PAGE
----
Spinal Cord Injury Network and Accessible Arts united to participate in the Don’t DIS My ABILITY campaign offering a workshop titled My Spinal Cord Injury (SCI) / Imagine Me.
Emily arrived at the first workshop with no preconceived ideas, Emily has an established interest in photography and wanted to learn more about techniques and software, especially in a learning environment where people with quadriplegia could share their knowledge, tips and recommendations.
As a carer I interacted with the group but intrinsically I floated around running for the odd coffee when requested. This was an opportunity for Emily to learn and interface with others rather than anything to do with me as a carer. I respected the group’s intimate dynamics and left them to share and exchange ideas in confidence.
At the last session the self portraits were displayed with accompanying explanation, reasoning or prose, simple and succinct, giving an insight into the digitally altered photographs. I walked into the bland hall that had become home to the workshops and the impact of the eight enormous portraits was staggering. I studied the images and the accompanying words and I was humbled, I was educated, my eyes glistened as I blinked away a tear.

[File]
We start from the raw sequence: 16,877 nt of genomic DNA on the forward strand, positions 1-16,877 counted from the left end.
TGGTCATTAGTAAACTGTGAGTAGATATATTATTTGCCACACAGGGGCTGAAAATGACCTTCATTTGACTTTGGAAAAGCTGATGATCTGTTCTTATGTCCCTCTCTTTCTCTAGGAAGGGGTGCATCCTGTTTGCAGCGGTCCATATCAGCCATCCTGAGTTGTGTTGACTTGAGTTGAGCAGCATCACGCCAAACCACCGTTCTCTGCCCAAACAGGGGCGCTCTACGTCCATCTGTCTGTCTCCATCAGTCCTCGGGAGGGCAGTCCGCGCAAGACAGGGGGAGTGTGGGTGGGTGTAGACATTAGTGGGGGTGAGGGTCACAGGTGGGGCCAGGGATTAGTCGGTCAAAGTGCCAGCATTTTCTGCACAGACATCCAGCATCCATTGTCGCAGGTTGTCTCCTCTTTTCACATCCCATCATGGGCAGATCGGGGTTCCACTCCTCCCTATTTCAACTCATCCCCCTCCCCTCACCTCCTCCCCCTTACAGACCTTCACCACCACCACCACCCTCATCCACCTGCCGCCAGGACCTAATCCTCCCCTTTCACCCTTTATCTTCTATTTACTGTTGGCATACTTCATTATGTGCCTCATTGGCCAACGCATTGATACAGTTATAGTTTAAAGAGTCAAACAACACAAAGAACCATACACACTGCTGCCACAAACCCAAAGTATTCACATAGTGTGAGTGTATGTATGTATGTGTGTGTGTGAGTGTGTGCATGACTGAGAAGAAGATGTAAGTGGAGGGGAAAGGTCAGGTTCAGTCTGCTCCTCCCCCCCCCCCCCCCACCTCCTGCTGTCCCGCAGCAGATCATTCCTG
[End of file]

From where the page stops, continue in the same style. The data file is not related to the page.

As I toured the presentation I was made aware that the group had been asked to imagine themselves presented to the public using photoshop software, exploring their image in a creative concept.The eight wheelchair users had, in a short time, produced intimate , strong, beautifully elegant and intensely personal works of art. The pieces were varied and unique just as the individuals are. I was overwhelmed with their brutally honest portrayals. Depth and intimacy burst from the images. I felt honored to have interacted in the group, shared some of the process and ultimately witness the phenomenal visual outcome.
I think the intensity of the portraits is a reflection of Sue Murray’s mature and nurturing personality while facilitating the course confidently. Sue encouraged and explored with each individual an aspect of their identity that related to their experience of spinal cord injury (SCI). The aim of this initial project was to foster understanding towards people living with disability, this may well be achieved if the images are presented and seen by the greater community. Through this experience the participants displayed an insight into themselves and their attitude to their altered self post injury. I admired the self-portraits, the individuals abstract entities exposed themselves, none were defined by their wheelchair use, none were bland or unexciting, I wish these images could be exhibited to educate society that wheelchair users are amazingly normal and breathtakingly able.
Emily’s image was inspired by her audacious disposition, her courage and fearlessness combined with her feline grace and elegance. Emily has shown strength, resilience and enormous inner beauty throughout her life changing trauma, her self-portrait was titled Felinity.
My SCI / Imagine Me and the Spinal Cord Injury Network (See here) will be hosting another series of workshops in 2014. Contact Sue Murray at email@example.com for details on how to participate.